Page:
The debate around CAW players typically surrounds the major edge they wield over regular gamblers thanks to their use of sophisticated wagering technologies and the attractive rates and rebates offered to them-inducements not available to the average punter.

When “rates” are mentioned, what is meant are “host fees.” This is a charge wagering outlets pay to track operators for the contractual right to import a simulcast signal. A wagering outlet could be another racetrack, an ADW platform (like FanDuel), or a CAW platform (like Elite Turf Club).

Experts say that CAW host fees for the premium tracks typically vary between 6% and 8%. After breeders’ premiums and other minor deductions have been removed, host fees are roughly split 50/50 between the track and the purse account in California.

The entities that pay the lowest host fee, therefore-like CAW players-contribute the lowest per-dollar amount to purses. At the same time, proponents of CAW argue how these inducements are warranted due to the vast amounts these players inject into the betting pools.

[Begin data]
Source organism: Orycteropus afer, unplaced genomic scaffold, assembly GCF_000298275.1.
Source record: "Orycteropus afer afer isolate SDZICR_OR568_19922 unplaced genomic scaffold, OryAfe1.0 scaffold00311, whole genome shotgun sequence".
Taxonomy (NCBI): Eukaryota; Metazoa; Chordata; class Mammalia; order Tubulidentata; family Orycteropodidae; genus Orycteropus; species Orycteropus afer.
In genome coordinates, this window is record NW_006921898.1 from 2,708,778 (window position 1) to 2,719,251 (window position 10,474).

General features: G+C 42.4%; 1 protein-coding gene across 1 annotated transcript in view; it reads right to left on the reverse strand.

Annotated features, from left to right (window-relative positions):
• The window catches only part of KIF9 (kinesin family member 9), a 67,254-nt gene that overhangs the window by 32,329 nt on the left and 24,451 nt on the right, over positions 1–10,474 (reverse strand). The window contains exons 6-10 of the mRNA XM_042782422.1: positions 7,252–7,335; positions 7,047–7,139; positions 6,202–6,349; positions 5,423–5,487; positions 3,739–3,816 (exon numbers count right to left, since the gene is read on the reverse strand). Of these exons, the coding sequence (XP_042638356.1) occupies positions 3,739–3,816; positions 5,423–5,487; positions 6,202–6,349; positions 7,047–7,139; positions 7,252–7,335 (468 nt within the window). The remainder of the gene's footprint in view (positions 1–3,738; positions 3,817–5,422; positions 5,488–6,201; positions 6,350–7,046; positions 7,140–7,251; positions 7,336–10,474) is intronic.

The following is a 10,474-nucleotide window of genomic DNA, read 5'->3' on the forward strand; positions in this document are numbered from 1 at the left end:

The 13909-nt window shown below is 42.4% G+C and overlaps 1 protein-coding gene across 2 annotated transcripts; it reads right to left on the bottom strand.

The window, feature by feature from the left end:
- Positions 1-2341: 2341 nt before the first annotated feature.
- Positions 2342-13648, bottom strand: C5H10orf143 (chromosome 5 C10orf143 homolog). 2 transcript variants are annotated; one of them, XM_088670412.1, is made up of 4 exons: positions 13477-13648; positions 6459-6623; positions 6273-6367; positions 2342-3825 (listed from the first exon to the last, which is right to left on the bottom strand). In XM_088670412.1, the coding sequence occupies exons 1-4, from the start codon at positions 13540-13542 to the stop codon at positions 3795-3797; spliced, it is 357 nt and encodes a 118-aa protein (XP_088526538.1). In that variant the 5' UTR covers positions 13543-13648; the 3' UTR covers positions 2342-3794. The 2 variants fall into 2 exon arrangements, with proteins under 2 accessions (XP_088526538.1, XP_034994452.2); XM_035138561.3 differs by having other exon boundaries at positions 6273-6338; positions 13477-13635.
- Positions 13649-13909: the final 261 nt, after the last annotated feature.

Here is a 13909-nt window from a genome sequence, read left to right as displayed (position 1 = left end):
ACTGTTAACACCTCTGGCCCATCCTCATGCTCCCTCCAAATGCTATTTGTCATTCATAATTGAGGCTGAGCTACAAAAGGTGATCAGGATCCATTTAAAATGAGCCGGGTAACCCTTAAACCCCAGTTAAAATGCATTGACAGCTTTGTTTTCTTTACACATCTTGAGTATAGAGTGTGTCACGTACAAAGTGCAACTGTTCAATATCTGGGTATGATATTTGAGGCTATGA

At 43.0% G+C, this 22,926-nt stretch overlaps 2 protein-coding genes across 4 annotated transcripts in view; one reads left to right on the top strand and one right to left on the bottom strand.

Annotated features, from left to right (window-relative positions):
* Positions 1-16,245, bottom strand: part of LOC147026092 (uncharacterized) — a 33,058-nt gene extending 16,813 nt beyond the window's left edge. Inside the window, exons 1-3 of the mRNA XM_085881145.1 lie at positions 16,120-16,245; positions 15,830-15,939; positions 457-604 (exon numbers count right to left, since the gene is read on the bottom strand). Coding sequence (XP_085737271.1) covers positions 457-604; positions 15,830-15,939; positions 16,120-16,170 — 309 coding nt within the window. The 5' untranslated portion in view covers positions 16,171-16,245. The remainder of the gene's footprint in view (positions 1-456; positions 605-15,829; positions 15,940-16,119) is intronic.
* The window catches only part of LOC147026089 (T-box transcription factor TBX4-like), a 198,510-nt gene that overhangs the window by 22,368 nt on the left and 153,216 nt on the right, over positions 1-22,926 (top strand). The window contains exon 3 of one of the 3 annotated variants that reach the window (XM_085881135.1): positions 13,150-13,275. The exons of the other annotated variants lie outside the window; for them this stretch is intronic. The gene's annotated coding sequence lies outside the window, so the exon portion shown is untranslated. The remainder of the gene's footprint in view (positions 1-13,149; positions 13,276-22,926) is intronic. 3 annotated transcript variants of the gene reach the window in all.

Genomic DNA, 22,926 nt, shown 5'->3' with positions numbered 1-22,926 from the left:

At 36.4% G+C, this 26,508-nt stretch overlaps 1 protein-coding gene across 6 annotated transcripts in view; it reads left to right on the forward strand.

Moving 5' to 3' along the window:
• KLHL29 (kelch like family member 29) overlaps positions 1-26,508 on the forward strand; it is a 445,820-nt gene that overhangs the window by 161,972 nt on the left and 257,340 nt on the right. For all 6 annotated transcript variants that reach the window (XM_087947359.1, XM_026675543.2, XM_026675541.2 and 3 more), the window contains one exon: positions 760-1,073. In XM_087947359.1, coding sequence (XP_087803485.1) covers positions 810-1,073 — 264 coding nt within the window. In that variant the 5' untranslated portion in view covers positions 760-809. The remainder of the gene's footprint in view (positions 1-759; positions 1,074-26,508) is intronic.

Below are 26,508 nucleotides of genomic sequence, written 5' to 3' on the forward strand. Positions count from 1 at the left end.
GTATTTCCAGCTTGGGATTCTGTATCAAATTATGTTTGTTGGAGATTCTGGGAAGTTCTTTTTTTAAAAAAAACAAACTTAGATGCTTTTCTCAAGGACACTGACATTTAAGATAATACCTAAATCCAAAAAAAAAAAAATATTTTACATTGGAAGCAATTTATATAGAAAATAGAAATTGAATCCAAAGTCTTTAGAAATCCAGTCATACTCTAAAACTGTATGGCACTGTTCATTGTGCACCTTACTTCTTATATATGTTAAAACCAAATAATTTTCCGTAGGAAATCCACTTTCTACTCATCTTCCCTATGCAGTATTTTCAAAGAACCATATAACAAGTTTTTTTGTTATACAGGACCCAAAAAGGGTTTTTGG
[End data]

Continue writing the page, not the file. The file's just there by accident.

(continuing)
The amount CAW players are “rebated” can be broadly calculated with this simple equation:

Rebate = Takeout minus host fee (plus any other associated minor fees). The smaller the host fee and the larger the takeout, then the bigger the rebate.

Let’s use the 20% blended takeout rate among the pools. And let’s say the host fee (plus other associated fees) that the CAW player pays comes to 7%.

The rebated discount for the CAW players, therefore, could be a maximum 13% on every dollar wagered.

Experts recently told the TDN that the most successful CAW players can consistently win at an average rate of around 92%. At that win rate, a 13% rebate (for example) would see the player enjoy a 5% profit margin.